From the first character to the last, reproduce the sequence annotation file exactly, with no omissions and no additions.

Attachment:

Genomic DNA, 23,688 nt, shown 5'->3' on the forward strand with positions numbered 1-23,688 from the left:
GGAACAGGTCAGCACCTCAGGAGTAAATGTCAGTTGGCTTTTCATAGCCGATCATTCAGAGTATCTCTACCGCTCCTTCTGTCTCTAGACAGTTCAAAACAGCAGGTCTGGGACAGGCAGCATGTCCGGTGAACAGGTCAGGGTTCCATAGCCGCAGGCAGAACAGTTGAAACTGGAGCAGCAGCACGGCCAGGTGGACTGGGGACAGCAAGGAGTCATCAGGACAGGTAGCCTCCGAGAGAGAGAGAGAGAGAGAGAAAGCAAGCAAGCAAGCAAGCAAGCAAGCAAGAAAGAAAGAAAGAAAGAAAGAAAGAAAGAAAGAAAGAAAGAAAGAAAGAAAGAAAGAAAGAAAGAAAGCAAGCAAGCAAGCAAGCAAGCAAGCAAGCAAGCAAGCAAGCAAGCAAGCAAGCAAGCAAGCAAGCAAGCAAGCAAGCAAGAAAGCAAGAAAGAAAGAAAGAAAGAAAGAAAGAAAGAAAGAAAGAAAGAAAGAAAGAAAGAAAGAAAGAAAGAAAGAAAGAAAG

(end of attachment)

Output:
Genomic DNA, 23,688 nt, shown 5'->3' on the forward strand with positions numbered 1-23,688 from the left:
GGAACAGGTCAGCACCTCAGGAGTAAATGTCAGTTGGCTTTTCATAGCCGATCATTCAGAGTATCTCTACCGCTCCTTCTGTCTCTAGACAGTTCAAAACAGCAGGTCTGGGACAGGCAGCATGTCCGGTGAACAGGTCAGGGTTCCATAGCCGCAGGCAGAACAGTTGAAACTGGAGCAGCAGCACGGCCAGGTGGACTGGGGACAGCAAGGAGTCATCAGGACAGGTAGCCTCCGAGAGAGAGAGAGAGAGAGAGAAAGCAAGCAAGCAAGCAAGCAAGCAAGCAAGAAAGAAAGAAAGAAAGAAAGAAAGAAAGAAAGAAAGAAAGAAAGAAAGAAAGAAAGAAAGAAAGAAAGCAAGCAAGCAAGCAAGCAAGCAAGCAAGCAAGCAAGCAAGCAAGCAAGCAAGCAAGCAAGCAAGCAAGCAAGCAAGCAAGAAAGCAAGAAAGAAAGAAAGAAAGAAAGAAAGAAAGAAAGAAAGAAAGAAAGAAAGAAAGAAAGAAAGAAAGAAAGAAAGAAAG